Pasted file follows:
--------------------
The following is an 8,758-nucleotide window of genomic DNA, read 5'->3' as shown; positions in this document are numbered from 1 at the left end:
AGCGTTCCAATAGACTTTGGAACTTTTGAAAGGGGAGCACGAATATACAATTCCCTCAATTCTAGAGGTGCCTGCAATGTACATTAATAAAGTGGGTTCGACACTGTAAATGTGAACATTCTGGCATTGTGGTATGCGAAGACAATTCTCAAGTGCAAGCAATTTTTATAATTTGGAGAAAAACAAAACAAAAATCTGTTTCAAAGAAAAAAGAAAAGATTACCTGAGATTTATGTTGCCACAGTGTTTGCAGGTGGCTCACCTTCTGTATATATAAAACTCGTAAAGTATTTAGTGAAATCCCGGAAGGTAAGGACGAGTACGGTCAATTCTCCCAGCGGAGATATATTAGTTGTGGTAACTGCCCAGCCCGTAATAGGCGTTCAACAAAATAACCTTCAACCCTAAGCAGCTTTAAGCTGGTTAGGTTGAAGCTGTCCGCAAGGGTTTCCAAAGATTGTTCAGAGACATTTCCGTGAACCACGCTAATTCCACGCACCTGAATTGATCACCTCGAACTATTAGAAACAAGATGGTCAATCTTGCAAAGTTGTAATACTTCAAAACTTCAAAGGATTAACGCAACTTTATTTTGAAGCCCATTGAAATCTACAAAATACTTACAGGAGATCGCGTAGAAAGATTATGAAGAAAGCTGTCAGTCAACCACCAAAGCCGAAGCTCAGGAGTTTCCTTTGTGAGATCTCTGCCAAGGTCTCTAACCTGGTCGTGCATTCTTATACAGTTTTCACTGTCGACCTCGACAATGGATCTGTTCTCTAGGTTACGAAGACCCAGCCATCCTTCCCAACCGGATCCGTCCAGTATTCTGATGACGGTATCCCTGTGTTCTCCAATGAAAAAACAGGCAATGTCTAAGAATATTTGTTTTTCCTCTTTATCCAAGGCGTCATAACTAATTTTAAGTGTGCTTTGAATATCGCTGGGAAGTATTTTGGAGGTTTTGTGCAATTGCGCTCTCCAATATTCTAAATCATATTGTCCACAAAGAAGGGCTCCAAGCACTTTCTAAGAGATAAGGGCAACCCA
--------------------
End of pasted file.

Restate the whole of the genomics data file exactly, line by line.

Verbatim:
The following is an 8,758-nucleotide window of genomic DNA, read 5'->3' as shown; positions in this document are numbered from 1 at the left end:
AGCGTTCCAATAGACTTTGGAACTTTTGAAAGGGGAGCACGAATATACAATTCCCTCAATTCTAGAGGTGCCTGCAATGTACATTAATAAAGTGGGTTCGACACTGTAAATGTGAACATTCTGGCATTGTGGTATGCGAAGACAATTCTCAAGTGCAAGCAATTTTTATAATTTGGAGAAAAACAAAACAAAAATCTGTTTCAAAGAAAAAAGAAAAGATTACCTGAGATTTATGTTGCCACAGTGTTTGCAGGTGGCTCACCTTCTGTATATATAAAACTCGTAAAGTATTTAGTGAAATCCCGGAAGGTAAGGACGAGTACGGTCAATTCTCCCAGCGGAGATATATTAGTTGTGGTAACTGCCCAGCCCGTAATAGGCGTTCAACAAAATAACCTTCAACCCTAAGCAGCTTTAAGCTGGTTAGGTTGAAGCTGTCCGCAAGGGTTTCCAAAGATTGTTCAGAGACATTTCCGTGAACCACGCTAATTCCACGCACCTGAATTGATCACCTCGAACTATTAGAAACAAGATGGTCAATCTTGCAAAGTTGTAATACTTCAAAACTTCAAAGGATTAACGCAACTTTATTTTGAAGCCCATTGAAATCTACAAAATACTTACAGGAGATCGCGTAGAAAGATTATGAAGAAAGCTGTCAGTCAACCACCAAAGCCGAAGCTCAGGAGTTTCCTTTGTGAGATCTCTGCCAAGGTCTCTAACCTGGTCGTGCATTCTTATACAGTTTTCACTGTCGACCTCGACAATGGATCTGTTCTCTAGGTTACGAAGACCCAGCCATCCTTCCCAACCGGATCCGTCCAGTATTCTGATGACGGTATCCCTGTGTTCTCCAATGAAAAAACAGGCAATGTCTAAGAATATTTGTTTTTCCTCTTTATCCAAGGCGTCATAACTAATTTTAAGTGTGCTTTGAATATCGCTGGGAAGTATTTTGGAGGTTTTGTGCAATTGCGCTCTCCAATATTCTAAATCATATTGTCCACAAAGAAGGGCTCCAAGCACTTTCTAAGAGATAAGGGCAACCCA